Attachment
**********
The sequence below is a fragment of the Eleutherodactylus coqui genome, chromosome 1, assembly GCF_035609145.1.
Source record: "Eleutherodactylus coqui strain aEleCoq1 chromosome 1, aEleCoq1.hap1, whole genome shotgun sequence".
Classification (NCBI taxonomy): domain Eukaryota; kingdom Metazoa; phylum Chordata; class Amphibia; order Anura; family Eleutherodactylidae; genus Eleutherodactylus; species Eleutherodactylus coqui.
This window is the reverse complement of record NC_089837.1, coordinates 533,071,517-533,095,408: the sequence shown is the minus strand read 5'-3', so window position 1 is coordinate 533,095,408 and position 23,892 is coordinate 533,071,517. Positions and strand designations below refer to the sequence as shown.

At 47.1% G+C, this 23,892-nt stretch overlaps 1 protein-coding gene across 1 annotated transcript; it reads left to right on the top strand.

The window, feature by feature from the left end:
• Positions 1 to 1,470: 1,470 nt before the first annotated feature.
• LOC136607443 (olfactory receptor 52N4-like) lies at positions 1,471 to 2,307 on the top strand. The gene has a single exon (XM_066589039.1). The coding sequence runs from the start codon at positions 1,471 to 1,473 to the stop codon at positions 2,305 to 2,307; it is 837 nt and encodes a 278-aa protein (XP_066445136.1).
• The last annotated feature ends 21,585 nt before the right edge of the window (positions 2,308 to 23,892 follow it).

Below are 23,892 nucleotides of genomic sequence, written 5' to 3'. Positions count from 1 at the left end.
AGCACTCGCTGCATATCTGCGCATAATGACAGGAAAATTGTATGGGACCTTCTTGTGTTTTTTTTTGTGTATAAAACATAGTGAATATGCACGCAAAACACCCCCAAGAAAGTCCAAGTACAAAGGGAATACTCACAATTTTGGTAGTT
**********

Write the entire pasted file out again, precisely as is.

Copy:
The sequence below is a fragment of the Eleutherodactylus coqui genome, chromosome 1, assembly GCF_035609145.1.
Source record: "Eleutherodactylus coqui strain aEleCoq1 chromosome 1, aEleCoq1.hap1, whole genome shotgun sequence".
Classification (NCBI taxonomy): domain Eukaryota; kingdom Metazoa; phylum Chordata; class Amphibia; order Anura; family Eleutherodactylidae; genus Eleutherodactylus; species Eleutherodactylus coqui.
This window is the reverse complement of record NC_089837.1, coordinates 533,071,517-533,095,408: the sequence shown is the minus strand read 5'-3', so window position 1 is coordinate 533,095,408 and position 23,892 is coordinate 533,071,517. Positions and strand designations below refer to the sequence as shown.

At 47.1% G+C, this 23,892-nt stretch overlaps 1 protein-coding gene across 1 annotated transcript; it reads left to right on the top strand.

The window, feature by feature from the left end:
• Positions 1 to 1,470: 1,470 nt before the first annotated feature.
• LOC136607443 (olfactory receptor 52N4-like) lies at positions 1,471 to 2,307 on the top strand. The gene has a single exon (XM_066589039.1). The coding sequence runs from the start codon at positions 1,471 to 1,473 to the stop codon at positions 2,305 to 2,307; it is 837 nt and encodes a 278-aa protein (XP_066445136.1).
• The last annotated feature ends 21,585 nt before the right edge of the window (positions 2,308 to 23,892 follow it).

Below are 23,892 nucleotides of genomic sequence, written 5' to 3'. Positions count from 1 at the left end.
AGCACTCGCTGCATATCTGCGCATAATGACAGGAAAATTGTATGGGACCTTCTTGTGTTTTTTTTTGTGTATAAAACATAGTGAATATGCACGCAAAACACCCCCAAGAAAGTCCAAGTACAAAGGGAATACTCACAATTTTGGTAGTT